In his sleeveless T-shirt showing off a prowling panther on one arm and assorted symbols on the other, Michael doesn’t pull any punches when he talks to the UCLA medical students who are trying to help him on the streets of West Hollywood, and what he describes “blows their minds.”
“People drawing up water out of a toilet to inject drugs. Straight men having sex with men for money. It’s a shock to them, but that’s good,” Michael says, his blue-grey eyes gleaming in the waning light on this crisp evening in September. “They’re going to be doctors – they need to deal with things like that.”
Michael speaks from his own experience. Somewhere in his 40s, he has a nearly toothless grin and an engaging and excitable nature. He has been homeless off and on since he was a teenager and says he has shot crystal meth nearly every day for the past eight years. He is struggling to stay clean now so he can be approved for needed heart surgery, and a large measure of his motivation comes from these very students. “Part of what made me start to care was the young people who come here and volunteer, talking to me and treating me properly,” Michael says.
Being listened to. Treated with respect. For a population that is most often shunned – the homeless and transient men and women who populate the city’s backstreets – those two things are worth the world. And when listening and respect come with a healthy dose of medical care, so much the better.
For 10 years, students with the UCLA Mobile Clinic Project have been taking it to the streets, putting up their makeshift M.A.S.H. every Wednesday evening near the same street corner – Sycamore Avenue and Romaine Street – just a few blocks from Hollywood’s historic Walk of Fame. A box truck that the group leases from the university carries folding chairs and tables to set out on the sidewalk. Tarps and poles create spaces for exams that require privacy. Medications – both over-the-counter and prescription – are dispensed from an improvised pharmacy in the back of the truck, and there are supplies of donated clothing, shoes and blankets to hand out to anyone in need.
UCLA’s Coach John Wooden said: “You can’t live a perfect day without doing something for someone who will never be able to repay you.” If ever there was a group of young people who have taken that principle to heart, it is the students who volunteer with the UCLA Mobile Clinic Project.
Jeremy DeMartini is among them. “It’s easy to get caught up in the competitiveness of medical school and forget that the reason you’re going through this is to help people. Every day, our ‘clients’ (they are never referred to as patients) are overlooked and scoffed at by people who pass by them on the streets. I can imagine the frustration and despair this would bring,” says the second-year student in the David Geffen School of Medicine at UCLA. “It is little wonder that they are so appreciative when we give them an outlet to share their experiences, feelings and hopes, which are not unlike everyone else’s.”
Each week, the students see a dozen or so clients, many of whom are initially drawn to the location by the warm meals that are provided nightly by the Greater West Hollywood Food Coalition. In addition to the first- and second-year medical students who, under the watchful eye of an attending physician, provide basic care for acute and chronic issues such as foot problems, respiratory tract infections, hypertension and diabetes, undergraduates act as caseworkers, taking social and medical histories.
All the students are attentive to their clients, taking time to get to know them and learn about not just their health issues, but also their personal lives and the challenges they confront every day. The project has expanded over the years to also include law school students providing legal counseling and has set up services at three other locations in Santa Monica.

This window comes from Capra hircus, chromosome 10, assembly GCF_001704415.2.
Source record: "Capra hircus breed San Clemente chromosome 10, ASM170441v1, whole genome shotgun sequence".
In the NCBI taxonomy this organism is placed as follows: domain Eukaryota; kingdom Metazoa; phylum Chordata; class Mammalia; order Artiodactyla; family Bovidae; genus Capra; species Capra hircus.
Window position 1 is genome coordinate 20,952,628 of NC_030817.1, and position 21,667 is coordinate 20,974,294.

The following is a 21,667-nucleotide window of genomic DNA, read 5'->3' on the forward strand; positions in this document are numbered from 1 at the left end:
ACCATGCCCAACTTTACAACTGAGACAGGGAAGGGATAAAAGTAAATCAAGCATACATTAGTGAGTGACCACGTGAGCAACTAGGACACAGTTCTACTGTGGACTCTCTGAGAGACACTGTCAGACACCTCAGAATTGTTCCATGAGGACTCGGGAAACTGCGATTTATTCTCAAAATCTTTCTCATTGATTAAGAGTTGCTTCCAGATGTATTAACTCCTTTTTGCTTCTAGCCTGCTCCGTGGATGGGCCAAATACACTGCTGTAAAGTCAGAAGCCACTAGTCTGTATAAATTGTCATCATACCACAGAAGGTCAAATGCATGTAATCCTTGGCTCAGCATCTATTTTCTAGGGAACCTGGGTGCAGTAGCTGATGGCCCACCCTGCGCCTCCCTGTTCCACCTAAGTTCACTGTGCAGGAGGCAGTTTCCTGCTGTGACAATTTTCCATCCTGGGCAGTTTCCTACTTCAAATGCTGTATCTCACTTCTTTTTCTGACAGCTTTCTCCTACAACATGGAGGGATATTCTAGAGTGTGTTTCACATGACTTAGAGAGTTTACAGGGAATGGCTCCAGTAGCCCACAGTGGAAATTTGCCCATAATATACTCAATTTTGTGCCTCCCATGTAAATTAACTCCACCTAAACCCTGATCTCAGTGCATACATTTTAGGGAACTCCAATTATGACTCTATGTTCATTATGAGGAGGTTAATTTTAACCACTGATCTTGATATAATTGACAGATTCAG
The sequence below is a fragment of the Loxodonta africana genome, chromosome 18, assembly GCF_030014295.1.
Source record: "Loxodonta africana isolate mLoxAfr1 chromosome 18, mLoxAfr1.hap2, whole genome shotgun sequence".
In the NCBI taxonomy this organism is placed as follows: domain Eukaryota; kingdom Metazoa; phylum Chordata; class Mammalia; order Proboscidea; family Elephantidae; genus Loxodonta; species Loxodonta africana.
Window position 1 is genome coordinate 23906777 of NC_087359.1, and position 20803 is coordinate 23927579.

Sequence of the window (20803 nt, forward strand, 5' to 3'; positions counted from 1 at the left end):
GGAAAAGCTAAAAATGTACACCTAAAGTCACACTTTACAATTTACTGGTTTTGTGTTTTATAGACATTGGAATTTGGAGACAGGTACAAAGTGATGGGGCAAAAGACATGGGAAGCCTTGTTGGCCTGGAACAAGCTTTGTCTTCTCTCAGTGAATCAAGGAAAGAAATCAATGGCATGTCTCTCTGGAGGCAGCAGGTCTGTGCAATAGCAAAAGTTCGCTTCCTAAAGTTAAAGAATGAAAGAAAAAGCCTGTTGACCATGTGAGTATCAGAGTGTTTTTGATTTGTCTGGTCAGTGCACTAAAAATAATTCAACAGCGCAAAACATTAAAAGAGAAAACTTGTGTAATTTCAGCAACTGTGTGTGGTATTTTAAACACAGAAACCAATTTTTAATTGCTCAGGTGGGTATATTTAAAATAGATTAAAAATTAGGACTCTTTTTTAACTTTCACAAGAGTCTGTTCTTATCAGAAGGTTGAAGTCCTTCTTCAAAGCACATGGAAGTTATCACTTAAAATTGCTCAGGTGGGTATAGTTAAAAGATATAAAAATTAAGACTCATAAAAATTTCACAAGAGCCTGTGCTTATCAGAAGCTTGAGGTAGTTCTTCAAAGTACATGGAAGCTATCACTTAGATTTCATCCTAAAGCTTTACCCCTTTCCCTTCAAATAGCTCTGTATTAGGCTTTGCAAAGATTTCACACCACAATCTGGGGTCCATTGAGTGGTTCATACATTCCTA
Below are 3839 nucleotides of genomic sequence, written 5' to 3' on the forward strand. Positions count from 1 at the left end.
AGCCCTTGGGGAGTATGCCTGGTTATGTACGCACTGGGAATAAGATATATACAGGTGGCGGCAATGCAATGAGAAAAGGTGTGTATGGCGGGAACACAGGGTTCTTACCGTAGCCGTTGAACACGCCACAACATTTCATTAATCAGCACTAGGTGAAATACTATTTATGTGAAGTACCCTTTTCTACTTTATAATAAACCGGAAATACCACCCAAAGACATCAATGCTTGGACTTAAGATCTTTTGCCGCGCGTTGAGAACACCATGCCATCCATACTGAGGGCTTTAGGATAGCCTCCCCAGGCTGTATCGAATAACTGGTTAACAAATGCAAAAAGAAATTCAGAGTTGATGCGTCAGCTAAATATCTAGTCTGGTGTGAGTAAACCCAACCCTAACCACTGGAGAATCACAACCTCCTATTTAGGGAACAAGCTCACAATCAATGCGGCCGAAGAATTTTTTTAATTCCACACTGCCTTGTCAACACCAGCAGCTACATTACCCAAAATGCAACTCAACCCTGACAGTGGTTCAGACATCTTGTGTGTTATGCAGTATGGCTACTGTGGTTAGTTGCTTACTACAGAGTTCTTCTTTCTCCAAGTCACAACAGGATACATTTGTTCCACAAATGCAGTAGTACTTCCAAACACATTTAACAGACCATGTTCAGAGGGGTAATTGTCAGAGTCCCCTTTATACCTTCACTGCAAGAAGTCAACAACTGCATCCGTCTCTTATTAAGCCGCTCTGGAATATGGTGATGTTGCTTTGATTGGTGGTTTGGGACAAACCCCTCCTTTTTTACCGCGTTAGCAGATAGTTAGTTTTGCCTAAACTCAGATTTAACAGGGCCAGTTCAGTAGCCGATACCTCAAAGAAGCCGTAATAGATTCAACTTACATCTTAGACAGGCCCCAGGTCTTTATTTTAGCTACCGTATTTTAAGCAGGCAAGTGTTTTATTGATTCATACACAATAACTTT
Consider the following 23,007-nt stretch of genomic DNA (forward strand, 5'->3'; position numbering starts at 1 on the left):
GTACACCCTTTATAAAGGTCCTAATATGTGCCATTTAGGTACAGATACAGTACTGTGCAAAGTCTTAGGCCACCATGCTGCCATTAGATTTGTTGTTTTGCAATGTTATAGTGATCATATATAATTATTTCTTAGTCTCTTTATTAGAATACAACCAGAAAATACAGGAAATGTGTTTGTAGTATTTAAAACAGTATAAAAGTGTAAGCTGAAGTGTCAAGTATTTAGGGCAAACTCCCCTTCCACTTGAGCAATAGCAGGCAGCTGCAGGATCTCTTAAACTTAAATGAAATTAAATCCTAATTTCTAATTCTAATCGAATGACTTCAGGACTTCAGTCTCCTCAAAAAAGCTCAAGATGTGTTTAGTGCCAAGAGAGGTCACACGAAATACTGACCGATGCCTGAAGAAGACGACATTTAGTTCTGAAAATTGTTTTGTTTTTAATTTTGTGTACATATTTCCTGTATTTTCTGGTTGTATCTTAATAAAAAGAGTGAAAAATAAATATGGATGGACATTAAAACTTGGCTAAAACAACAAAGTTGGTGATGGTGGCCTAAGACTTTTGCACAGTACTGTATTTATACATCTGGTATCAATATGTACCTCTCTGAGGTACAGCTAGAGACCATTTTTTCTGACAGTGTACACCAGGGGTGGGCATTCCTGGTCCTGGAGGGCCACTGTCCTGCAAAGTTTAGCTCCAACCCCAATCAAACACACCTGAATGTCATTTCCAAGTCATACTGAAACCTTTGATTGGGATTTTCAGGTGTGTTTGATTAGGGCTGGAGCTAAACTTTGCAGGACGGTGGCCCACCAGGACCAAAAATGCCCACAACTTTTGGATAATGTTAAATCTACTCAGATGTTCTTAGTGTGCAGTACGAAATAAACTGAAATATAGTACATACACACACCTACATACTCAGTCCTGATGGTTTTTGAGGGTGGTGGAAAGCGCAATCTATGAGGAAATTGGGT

Like Michael, many of the clients come back to this West Hollywood street corner week after week. Spencer is 69 and all smiles under a rumpled beige hat, a single braid dangling from his white beard. He’s been coming to the Mobile Clinic Project since it began in 2000, and he happily volunteers to help break in the first-timers. The clinic helped him get his blood sugar under control; now Spencer likes to help teach nervous students how to draw his blood.
Daniel is a middle-aged man who suffers from chronic schizophrenia. He says he experiences headaches when his hypertension isn’t controlled, and he believes the clinic is the one place where he can get his meds. Homeless off and on for the last 15 years, he declares, “I feel safe here.”
Every effort is made to encourage clients with serious chronic conditions to receive ongoing care from a regular physician, often referring them to community clinics that have agreed to work with the project. “We don’t want to take patients away from existing and working systems of care,” says Walter G. Coppenrath III, M.D. ’04, who helped to launch the Mobile Clinic Project’s medical services when he was a student and now is the program’s lead attending physician. For urgent matters, clients are given cab vouchers or bus tokens – and in the most emergent situations, placed in an ambulance – to get to a hospital.
But addressing the clients’s health complaints really is the easy part, Dr. Coppenrath says: “The medicine is simple. The situations are complex.”
For these clients, the context of their lives is as important – sometimes more so – as their medical conditions, Dr. Coppenrath says. To tell a homeless person he or she should apply ice for 20 minutes to reduce swelling is to be blind to his or her living circumstances. Assuming a homeless client is going to follow up on a plan of care is not always realistic.
“The social history is a huge component of providing care in this community,” says Mojdeh Toomarian, medical-student coordinator for the West Hollywood site. “You have to learn about the challenges the client faces in his or her day-to-day living,”
Diffidence is not an option. “At first you’re afraid of offending,” says Lauren Wolchok, a second-year student. “You wouldn’t ask most people, ‘Do you hear voices?’ But in this population, which has a high prevalence of paranoid schizophrenia, people don’t react like you were wrong to ask them. The same applies to sexual history – it’s important, and you can’t be embarrassed to ask about it.”